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People of SU
Written by Mike Thee
May 5, 2015
SU's great run of faculty earning Fulbrights has continued with three professors receiving awards for 2015-2016. The Fulbright Scholars program is the U.S. government's flagship international educational exchange program. SU's troika of scholars-Quan Le, Henry Louie and Greg Tuke-shared their thoughts on what the Fulbright means for them and their work.
Quan Le , associate professor of economics will be going to Vietnam.
On being awarded the Fulbright...
Le: "With the Fulbright award I will be able to foster the relationship between the United and Vietnam as the two countries mark the 20th anniversary of diplomatic relations this year. This is a very exciting time to be in Vietnam to work on important projects that will bring the two countries closer together."
On what he will be doing as a Fulbright Scholar...
Le: "I will work with the Fulbright Economics Teaching Program in Ho Chi Minh City to conduct a research project on trade capacity-building and export opportunities for women's microenterprise owners to capitalize on the Trans-Pacific Strategic Economic Partnership Agreement (TPP). In addition, I will work with Vietnamese and American educators on curriculum development for the Fulbright University Vietnam (FUV) project. FUV is the first American-styled non-profit private university supported by U.S. Congress, the Government of Vietnam, and private donors."
On the impact he hopes his efforts will make...
Le: "TPP is the biggest free trade agreement of the 21st century involving the United States and Asia-Pacific nations including Vietnam. I'm very fortunate to have the opportunity to involve directly with TPP to help microenterprises in Vietnam. Education has been a bridge for me to connect with Vietnam. I have been involved in a number of education projects connecting Seattle University with institutions in Vietnam in various capacities-Campus Ministry, Albers Study Tours, IDIP, The Boeing Company's Vietnam-USA University Networking Group, etc. I believe that the FUV project is an important project to connect Seattle University with Vietnam as we expand our global engagement in Asia and the Middle East."
Henry Louie , associate professor of electrical and computer engineering, will be going to India.
Louie: "It is an incredible opportunity! It is very validating and is happening at the right time in my career."
Louie: "I will spend 11 months at the Copperbelt University in Kitwe, Zambia. My Fulbright award is for both teaching and research. I'll be teaching undergraduate and graduate courses in electrical engineering. My research examines electrification in the context of less economically developed countries-exploring ways to provide access to people living in rural areas without access to the electricity grid. In addition, I recently received funding from Alstom and IEEE Smart Village to electrify two small villages in Zambia. It will be extremely convenient to manage these projects in Zambia, rather than from the U.S."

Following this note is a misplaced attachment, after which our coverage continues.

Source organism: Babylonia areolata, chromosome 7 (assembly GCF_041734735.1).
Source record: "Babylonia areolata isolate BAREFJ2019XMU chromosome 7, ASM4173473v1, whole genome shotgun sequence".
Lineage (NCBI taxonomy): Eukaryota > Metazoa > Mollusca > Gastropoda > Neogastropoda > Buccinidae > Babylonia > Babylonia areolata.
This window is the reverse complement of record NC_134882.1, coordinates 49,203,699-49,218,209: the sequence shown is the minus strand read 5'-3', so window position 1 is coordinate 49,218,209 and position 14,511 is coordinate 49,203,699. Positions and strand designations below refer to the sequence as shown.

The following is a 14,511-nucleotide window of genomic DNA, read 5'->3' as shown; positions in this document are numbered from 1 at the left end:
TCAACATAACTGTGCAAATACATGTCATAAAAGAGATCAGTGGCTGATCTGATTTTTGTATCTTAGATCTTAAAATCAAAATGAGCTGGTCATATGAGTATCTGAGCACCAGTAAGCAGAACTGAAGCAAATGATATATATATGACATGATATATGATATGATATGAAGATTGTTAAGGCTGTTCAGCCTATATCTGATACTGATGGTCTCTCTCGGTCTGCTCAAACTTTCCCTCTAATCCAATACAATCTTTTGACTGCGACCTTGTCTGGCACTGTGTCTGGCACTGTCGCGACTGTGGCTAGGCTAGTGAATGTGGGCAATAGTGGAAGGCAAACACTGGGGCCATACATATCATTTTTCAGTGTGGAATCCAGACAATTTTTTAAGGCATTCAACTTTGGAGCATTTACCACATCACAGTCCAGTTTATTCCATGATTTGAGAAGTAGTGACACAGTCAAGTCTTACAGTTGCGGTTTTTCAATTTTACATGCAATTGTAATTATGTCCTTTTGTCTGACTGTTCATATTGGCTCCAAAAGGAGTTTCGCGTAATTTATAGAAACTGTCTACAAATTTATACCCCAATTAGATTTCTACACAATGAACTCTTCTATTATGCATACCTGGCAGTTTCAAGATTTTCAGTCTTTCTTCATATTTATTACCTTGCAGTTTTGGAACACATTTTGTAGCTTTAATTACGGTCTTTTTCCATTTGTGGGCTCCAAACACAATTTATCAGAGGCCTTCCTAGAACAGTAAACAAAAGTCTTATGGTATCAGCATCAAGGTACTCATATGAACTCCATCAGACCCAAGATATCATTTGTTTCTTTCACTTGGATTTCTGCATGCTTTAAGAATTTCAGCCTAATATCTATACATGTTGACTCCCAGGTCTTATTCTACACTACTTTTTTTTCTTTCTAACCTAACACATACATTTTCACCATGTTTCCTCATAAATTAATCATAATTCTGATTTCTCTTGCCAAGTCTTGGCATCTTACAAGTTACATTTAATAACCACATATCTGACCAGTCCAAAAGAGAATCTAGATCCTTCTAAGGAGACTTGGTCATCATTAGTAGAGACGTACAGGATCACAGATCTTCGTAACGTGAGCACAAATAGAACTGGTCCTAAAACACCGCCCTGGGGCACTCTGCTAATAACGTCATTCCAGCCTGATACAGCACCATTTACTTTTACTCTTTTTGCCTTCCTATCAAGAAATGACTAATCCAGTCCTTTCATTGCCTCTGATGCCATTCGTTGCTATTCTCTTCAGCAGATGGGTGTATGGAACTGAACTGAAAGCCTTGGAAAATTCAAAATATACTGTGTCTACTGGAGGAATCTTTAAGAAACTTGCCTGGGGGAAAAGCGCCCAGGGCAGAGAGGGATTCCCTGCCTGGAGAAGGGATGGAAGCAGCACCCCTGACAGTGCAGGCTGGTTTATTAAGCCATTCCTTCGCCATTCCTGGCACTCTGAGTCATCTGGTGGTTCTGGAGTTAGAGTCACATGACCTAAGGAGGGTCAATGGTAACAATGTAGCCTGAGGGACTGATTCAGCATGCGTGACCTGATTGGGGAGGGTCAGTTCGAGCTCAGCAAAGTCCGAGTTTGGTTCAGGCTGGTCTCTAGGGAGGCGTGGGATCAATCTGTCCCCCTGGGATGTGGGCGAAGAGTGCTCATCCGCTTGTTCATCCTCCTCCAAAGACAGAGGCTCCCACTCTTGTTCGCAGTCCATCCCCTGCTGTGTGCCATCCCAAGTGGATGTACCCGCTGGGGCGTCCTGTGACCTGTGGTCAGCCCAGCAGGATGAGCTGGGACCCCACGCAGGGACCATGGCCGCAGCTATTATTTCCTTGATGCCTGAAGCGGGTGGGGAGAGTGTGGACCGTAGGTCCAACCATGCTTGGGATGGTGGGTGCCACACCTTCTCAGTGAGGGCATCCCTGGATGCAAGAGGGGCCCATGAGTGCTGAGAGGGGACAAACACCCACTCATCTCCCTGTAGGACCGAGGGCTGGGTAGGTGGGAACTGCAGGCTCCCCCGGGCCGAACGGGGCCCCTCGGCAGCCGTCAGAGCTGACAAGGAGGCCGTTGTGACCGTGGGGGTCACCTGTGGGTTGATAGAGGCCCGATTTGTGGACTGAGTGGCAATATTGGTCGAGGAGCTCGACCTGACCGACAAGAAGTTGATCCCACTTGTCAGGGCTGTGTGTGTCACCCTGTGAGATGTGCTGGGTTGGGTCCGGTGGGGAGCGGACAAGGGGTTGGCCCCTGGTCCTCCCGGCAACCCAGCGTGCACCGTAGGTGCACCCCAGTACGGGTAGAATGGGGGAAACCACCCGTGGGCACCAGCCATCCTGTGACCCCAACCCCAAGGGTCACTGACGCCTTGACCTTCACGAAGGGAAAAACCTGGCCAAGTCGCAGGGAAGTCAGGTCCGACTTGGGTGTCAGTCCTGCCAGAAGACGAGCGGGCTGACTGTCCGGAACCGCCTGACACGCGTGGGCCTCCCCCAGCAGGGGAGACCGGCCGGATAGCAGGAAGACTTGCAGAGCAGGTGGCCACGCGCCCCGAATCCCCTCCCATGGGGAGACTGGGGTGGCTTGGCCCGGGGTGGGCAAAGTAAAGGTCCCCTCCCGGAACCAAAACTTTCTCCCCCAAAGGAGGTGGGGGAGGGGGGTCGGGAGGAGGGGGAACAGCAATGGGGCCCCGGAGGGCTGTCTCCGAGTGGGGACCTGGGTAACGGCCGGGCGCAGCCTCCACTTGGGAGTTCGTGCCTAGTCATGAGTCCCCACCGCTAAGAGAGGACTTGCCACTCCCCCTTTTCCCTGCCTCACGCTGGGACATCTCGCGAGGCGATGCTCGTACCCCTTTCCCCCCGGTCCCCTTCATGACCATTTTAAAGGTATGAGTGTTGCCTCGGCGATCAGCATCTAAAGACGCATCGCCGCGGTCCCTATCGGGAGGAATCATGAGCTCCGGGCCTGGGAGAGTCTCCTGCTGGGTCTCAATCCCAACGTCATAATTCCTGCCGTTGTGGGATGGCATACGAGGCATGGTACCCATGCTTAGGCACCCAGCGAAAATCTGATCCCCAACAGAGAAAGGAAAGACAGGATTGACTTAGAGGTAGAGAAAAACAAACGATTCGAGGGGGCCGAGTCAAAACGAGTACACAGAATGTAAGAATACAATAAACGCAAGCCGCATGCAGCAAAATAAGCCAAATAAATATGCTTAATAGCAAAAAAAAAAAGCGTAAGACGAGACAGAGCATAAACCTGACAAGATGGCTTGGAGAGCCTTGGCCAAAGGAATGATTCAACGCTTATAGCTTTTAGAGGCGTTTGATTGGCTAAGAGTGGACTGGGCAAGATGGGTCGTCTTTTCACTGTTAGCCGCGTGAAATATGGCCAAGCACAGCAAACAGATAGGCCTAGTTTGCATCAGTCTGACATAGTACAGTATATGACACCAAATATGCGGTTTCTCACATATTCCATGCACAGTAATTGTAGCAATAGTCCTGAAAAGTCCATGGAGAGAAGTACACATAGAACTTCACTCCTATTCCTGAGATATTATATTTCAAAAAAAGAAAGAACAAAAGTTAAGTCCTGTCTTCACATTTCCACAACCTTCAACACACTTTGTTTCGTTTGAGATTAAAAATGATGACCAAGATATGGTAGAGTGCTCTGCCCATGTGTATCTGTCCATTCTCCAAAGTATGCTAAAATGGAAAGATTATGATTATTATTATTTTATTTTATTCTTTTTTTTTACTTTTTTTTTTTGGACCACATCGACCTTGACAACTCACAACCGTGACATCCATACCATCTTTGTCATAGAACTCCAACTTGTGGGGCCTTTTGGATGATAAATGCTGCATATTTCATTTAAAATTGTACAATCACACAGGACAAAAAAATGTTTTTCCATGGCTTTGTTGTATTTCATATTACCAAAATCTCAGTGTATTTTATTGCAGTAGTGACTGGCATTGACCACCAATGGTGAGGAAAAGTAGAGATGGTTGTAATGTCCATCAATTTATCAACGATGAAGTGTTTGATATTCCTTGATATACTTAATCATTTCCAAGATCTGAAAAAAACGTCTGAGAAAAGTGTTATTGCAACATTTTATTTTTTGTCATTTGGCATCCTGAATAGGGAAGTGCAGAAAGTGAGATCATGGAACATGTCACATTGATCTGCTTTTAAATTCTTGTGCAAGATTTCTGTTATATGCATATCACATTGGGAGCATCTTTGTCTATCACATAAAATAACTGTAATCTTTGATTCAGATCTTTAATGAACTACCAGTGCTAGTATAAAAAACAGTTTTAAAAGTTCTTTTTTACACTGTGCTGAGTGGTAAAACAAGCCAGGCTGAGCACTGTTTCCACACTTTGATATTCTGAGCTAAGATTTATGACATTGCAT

Louie: "Many universities in sub-Saharan Africa are challenged by 'brain drain.' Many of their citizens who obtain a terminal degree such as a Ph.D. end up working and living in Europe or North America. Only few remain in their native country to teach and research at universities. Most faculty at the universities only have a master's degree. So, in addition to my own research agenda, I hope to be able mentor the junior faculty. I also hope to take what I learn in Zambia and to teach a course on electrification back at SU."
Louie: "I appreciate my wife's intrepidness in joining me in Zambia-it not exactly a glamour destination!"
Greg Tuke , adjunct professor, social work, will be in India.
Tuke: "I am very excited about this award, and honored to be part of such a long tradition of the U.S. involvement in this international program."
Tuke: "I will be extending my work in understanding how to effectively teach international course collaborations from a non-US perspective. I will be involved in both teaching and training others at Central U. of Tibetan Studies (CUTS) in Varanasi, India, in the effective use of international collaborations by global student teams to solve social problems of mutual concern."
Tuke: "I hope that as a result, I will be able to not only expand the number of universities engaging faculty in international collaborations using virtual tools, but bring the lessons learned back to the U.S. and to other countries as I teach this methodology at Seattle U, UW and around the globe, particularly with other countries in the Middle East and Central Asia where I now have partnerships."
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